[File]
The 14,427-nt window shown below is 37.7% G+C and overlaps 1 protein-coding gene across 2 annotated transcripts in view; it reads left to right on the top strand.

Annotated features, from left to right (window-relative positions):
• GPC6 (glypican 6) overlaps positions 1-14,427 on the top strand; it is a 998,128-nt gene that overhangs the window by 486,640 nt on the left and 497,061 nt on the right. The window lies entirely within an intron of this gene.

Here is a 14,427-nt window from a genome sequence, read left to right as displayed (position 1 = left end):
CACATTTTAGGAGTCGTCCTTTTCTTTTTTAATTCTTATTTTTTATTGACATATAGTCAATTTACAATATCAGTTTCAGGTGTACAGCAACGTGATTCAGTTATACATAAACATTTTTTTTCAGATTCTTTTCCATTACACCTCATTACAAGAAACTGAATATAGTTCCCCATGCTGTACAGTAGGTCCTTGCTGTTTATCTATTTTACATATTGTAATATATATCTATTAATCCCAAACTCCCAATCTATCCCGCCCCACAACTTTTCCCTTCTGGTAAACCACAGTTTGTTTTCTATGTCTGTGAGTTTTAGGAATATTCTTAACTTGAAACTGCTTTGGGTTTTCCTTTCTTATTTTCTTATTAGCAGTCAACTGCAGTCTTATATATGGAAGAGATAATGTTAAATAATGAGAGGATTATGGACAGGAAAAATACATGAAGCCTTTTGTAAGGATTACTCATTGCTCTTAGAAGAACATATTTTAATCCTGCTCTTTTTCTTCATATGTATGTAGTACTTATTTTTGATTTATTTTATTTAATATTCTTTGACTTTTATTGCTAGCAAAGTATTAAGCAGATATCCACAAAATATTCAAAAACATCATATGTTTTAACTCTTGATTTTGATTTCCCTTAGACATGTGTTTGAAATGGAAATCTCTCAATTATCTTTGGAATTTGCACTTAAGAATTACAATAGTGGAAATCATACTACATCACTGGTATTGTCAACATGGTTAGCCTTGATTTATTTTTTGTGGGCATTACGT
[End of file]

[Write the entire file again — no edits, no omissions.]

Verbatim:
The 14,427-nt window shown below is 37.7% G+C and overlaps 1 protein-coding gene across 2 annotated transcripts in view; it reads left to right on the top strand.

Annotated features, from left to right (window-relative positions):
• GPC6 (glypican 6) overlaps positions 1-14,427 on the top strand; it is a 998,128-nt gene that overhangs the window by 486,640 nt on the left and 497,061 nt on the right. The window lies entirely within an intron of this gene.

Here is a 14,427-nt window from a genome sequence, read left to right as displayed (position 1 = left end):
CACATTTTAGGAGTCGTCCTTTTCTTTTTTAATTCTTATTTTTTATTGACATATAGTCAATTTACAATATCAGTTTCAGGTGTACAGCAACGTGATTCAGTTATACATAAACATTTTTTTTCAGATTCTTTTCCATTACACCTCATTACAAGAAACTGAATATAGTTCCCCATGCTGTACAGTAGGTCCTTGCTGTTTATCTATTTTACATATTGTAATATATATCTATTAATCCCAAACTCCCAATCTATCCCGCCCCACAACTTTTCCCTTCTGGTAAACCACAGTTTGTTTTCTATGTCTGTGAGTTTTAGGAATATTCTTAACTTGAAACTGCTTTGGGTTTTCCTTTCTTATTTTCTTATTAGCAGTCAACTGCAGTCTTATATATGGAAGAGATAATGTTAAATAATGAGAGGATTATGGACAGGAAAAATACATGAAGCCTTTTGTAAGGATTACTCATTGCTCTTAGAAGAACATATTTTAATCCTGCTCTTTTTCTTCATATGTATGTAGTACTTATTTTTGATTTATTTTATTTAATATTCTTTGACTTTTATTGCTAGCAAAGTATTAAGCAGATATCCACAAAATATTCAAAAACATCATATGTTTTAACTCTTGATTTTGATTTCCCTTAGACATGTGTTTGAAATGGAAATCTCTCAATTATCTTTGGAATTTGCACTTAAGAATTACAATAGTGGAAATCATACTACATCACTGGTATTGTCAACATGGTTAGCCTTGATTTATTTTTTGTGGGCATTACGT